Berlin Wall Memorial Guide
This post is a guide to the Berlin Wall Memorial (Gedenkstätte Berliner Mauer), with tips on how to get here, planning your visit, as well as a self-guided tour of this large memorial.
Stretching over 1.4 kilometers (roughly 1 mile) of the Berlin Wall’s foundations, this entirely free memorial is the first stop anyone interested in Berlin’s separated past should visit, boasting a variety of fascinating exhibitions along with an opportunity to experience the Wall as it would have felt from those living on both sides of Bernauer Strasse (and Berlin).
This moving memorial honors the victims of the GDR regime. It also explains the many ways that its citizens tried to escape, including tunnels, and particularly for Bernauer Strasse, jumping from windows and roofs.
The memorial also explains the varied methods that the GDR regime cruelly used to keep its citizens from escaping.
The memorial is also the location of one of the most famous escape attempts, which was captured for posterity when a photographer zoomed in on a young East German Soldier named Conrad Shuman as he lept over barbed wire and into the freedom of West Berlin.
In comparison to the East Side Gallery, the Berlin Wall Memorial is far more educational, and for most visitors, far more interesting. With its documentation center, lookout tower, preserved death strip and content stations, this memorial provides more details and context than the singular (though long) piece of the wall.
PLAN YOUR VISIT
The memorial consists of 3 main parts, a visitor center, a large outdoor exhibit, and a documentation center with a lookout tower. The outdoor exhibit is the largest part and it is divided into 4 sections. We detail all of the exterior components in our main features section.
We recommend starting your visit at the Nordbanhof S-Bahn Station. This is where the Berlin Wall Memorial starts and where the visitor center is located. There is an exhibit inside of the Nordbahnhof S-Bahn Station titled “Ghost Stations”.
Admission is free and you do not need a ticket to visit any parts of the Memorial.
Both the visitor and documentation centers offer free toilets and there is a small cafe located next to the Documentation Center.
The visitor center has a help desk, a small bookshop, an introductory film, and interactive guides that cover all Berlin Wall sights throughout the city.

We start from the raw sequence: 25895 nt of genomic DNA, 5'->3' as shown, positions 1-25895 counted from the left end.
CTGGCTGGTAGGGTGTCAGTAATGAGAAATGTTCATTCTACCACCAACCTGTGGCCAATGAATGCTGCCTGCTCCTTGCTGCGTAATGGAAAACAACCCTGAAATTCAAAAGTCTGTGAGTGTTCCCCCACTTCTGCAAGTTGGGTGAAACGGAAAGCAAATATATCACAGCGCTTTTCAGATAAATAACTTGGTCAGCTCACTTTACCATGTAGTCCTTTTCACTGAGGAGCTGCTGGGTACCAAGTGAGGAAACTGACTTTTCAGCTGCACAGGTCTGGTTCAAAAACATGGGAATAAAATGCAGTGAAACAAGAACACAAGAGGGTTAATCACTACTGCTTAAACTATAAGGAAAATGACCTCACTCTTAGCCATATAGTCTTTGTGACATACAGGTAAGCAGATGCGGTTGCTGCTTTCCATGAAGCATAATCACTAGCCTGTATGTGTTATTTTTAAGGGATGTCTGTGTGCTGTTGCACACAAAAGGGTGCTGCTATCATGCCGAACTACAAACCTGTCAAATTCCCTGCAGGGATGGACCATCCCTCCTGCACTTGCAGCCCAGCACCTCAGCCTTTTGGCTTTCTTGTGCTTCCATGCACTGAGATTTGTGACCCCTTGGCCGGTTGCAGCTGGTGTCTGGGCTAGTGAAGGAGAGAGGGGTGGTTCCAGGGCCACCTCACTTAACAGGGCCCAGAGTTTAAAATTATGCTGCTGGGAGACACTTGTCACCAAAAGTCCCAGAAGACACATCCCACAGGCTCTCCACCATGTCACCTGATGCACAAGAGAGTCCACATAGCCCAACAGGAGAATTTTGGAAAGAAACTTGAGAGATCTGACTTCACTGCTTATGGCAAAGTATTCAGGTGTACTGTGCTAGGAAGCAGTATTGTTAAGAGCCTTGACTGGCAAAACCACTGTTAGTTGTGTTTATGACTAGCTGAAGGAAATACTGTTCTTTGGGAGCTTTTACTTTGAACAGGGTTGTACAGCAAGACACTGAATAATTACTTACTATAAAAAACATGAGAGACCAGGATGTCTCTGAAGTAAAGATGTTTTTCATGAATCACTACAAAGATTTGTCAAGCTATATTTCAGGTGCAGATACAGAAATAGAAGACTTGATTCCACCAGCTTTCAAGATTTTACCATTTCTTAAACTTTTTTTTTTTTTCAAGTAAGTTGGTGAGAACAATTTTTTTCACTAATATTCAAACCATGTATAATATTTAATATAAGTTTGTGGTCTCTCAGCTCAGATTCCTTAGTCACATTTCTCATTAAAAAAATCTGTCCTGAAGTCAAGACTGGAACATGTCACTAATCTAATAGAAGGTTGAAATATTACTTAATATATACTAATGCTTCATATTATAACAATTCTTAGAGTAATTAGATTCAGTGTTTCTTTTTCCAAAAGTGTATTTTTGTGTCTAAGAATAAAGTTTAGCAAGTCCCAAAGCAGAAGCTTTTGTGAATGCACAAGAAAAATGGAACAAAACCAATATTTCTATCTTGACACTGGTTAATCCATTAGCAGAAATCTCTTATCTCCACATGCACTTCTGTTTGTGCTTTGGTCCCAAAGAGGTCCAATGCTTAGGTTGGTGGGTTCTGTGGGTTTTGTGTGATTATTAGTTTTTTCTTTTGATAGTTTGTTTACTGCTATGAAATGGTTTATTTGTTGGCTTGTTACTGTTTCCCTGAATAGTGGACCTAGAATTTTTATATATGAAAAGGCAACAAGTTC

There is no security check, but eating and drinking are prohibited in the Documentation Center. When stepping inside the Church of Reconciliation you are also asked by signs to be quiet and respectful.
Hours of Operation
- Daily from 8:00 am until 22:00 (10 pm)
Visitor and Documentation Centers
- Tues – Sun from 6:00 am until 18:00 (6 pm)
- Closed on Mondays
Nordbahnhof S-Bahn Station (Ghost Station Exhibit)
- Daily from 4:00 am until 1:00 am (the next day)
Best Times To Visit
Online reviews contain scant mentions of overcrowding or queuing and we rarely notice any overcrowding when our tours come through. You should consider avoiding Mondays, particularly if you would like the entire experience.
Another issue that visitors should be wary of is the weather as most of the memorial is outdoors (all of it, if you visit on a Monday). With that said, some visitors may appreciate an authentically dark, rainy day to think about a scary, recent chapter in Berlin’s history.
How Long Does a Visit Take?
Even a casual walk from end to end of the main outdoor exhibit can last at least 1 hour, excluding a visit to the visitor and documentation centers, but missing out on the documentation centers exhibitions and viewing gallery (which are discussed in the What To Expect section) leaves the experience somewhat incomplete.
If one wishes to experience both the open-air gallery and the documentation center, then a visit may easily stretch to 2 hours in length.
How To Get To The Berlin Wall Memorial
The Berlin Wall Memorial is located on Bernauer Strasse between the S-Bahn Nordbanhof Station and the Bernauer Strasse U-Bahn Station, 2 stops north of Friedrich Strasse Station on the S-Bahn.
However you choose to come, we recommend using this Google Map link for directions to the visitor center.
Nordbahnhof is an ideal station to start at due to its historical significance; it had exits in both West and East Berlin, and thus became one of Berlin’s ghost stations, about which it now contains an interesting exhibition.